Review by Ethan Kanfer
With its multiple characters and crisscrossing narratives, the structure of Jennifer Maisel’s portrait of a modern Jewish family resembles a vintage Robert Altman movie. Despite a few lulls, Maisel’s cinematic approach (in a word, “Noshville”) largely succeeds in its effort to find harmony between the contrasting values of progress and tradition.
Young artist/teacher Michelle, (Gaby Hoffmann) is fed up with questions from relatives about why she doesn’t have a man in her life. Her desperation is such that she walks up to a total stranger in Penn Station and beseeches him to accompany her to her family’s upcoming Passover Seder. Kent (Ryan Barry) is happy to oblige. His life is at a crossroads, and Michelle, though a little neurotic, is appealing and pretty. At first it appears that the plot will hinge on whether this relationship-of-convenience will blossom into a real romance. But as the Seder approaches, many other characters and conflicts are introduced.
Feisty matriarch Lily, (Kathryn Kates), cares for her Alzheimer’s-afflicted husband Marvin, (Greg Mullavey). Though Marvin still has moments of lucidity, it’s clear that he will soon have to be moved to a home. Lily plans to sell the house, and her daughters are instructed to take whatever items they want. Bossy Claire, (Abigail Rose Solomon) shows up with a U-Haul. She and her boyfriend Jon, ( Eric T. Miller), have plans for some of the family’s antiques. This is news to pregnant Julia (Sarah Winkler) and her same-sex partner Jane (Melisa Brainer-Sanders), who have their own ideas about who gets first dibs. Prodigal daughter Angel (Natalie Kuhn), returns from vagabonding and rekindles her relationship with Luke (Andy Lucien). An additional subplot involves neighboring widower Harold (John Michalski), whose efforts to comfort Lily have blossomed into an affair.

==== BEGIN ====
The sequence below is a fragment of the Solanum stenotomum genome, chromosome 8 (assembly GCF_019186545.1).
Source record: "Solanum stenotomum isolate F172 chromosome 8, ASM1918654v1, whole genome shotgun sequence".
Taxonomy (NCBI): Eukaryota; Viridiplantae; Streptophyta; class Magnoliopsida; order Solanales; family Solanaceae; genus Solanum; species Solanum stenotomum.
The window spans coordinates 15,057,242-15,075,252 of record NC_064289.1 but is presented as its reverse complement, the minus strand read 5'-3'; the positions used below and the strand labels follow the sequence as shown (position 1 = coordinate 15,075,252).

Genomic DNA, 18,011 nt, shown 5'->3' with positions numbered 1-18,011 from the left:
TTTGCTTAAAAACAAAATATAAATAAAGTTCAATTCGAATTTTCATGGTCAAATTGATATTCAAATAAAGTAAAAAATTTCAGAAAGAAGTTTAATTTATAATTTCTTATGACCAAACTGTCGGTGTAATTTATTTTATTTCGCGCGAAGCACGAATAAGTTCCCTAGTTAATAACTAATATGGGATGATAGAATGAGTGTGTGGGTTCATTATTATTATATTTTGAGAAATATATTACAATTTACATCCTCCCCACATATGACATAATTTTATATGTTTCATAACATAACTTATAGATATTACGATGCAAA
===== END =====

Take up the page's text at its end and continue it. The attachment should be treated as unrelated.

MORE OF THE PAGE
The evening gets off to a rocky start as the audience is required to digest several helpings of new information in rapid succession. Once the play gets going, the crowded Price house becomes a very entertaining and sometimes tense place to visit. Director Jessica Bauman keeps the action flowing smoothly. She is aided by Graham Kindred’s intricate lighting and Gabriel Hainer Evansohn’s imaginative set design. As the beleaguered mom, Kates provides a solid foil for Mullavey, whose startlingly realistic transitions in and out of dementia energize the show with tension and lyricism. The older couple anchors the large and diverse ensemble, all of whom are committed to the material and well cast in their respective parts.
In its present draft, the script is a bit too democratic for its own good. Each character is compassionately rendered and gets plenty of stage time, sometimes to the detriment of the play’s forward momentum. Maisel would do well to consider choosing a main character and pruning some of the pages devoted to the less dynamic members of her panoply of personalities. Even so, its fine performances and timely message of inclusion make THE LAST SEDER a family gathering well worth attending.
"THE LAST SEDER" continues through January 13 at Theater Three, 311 West 43rd Street, 3rd Floor, Manhattan; http://www.RosalindProductions.com/nowplaying.htm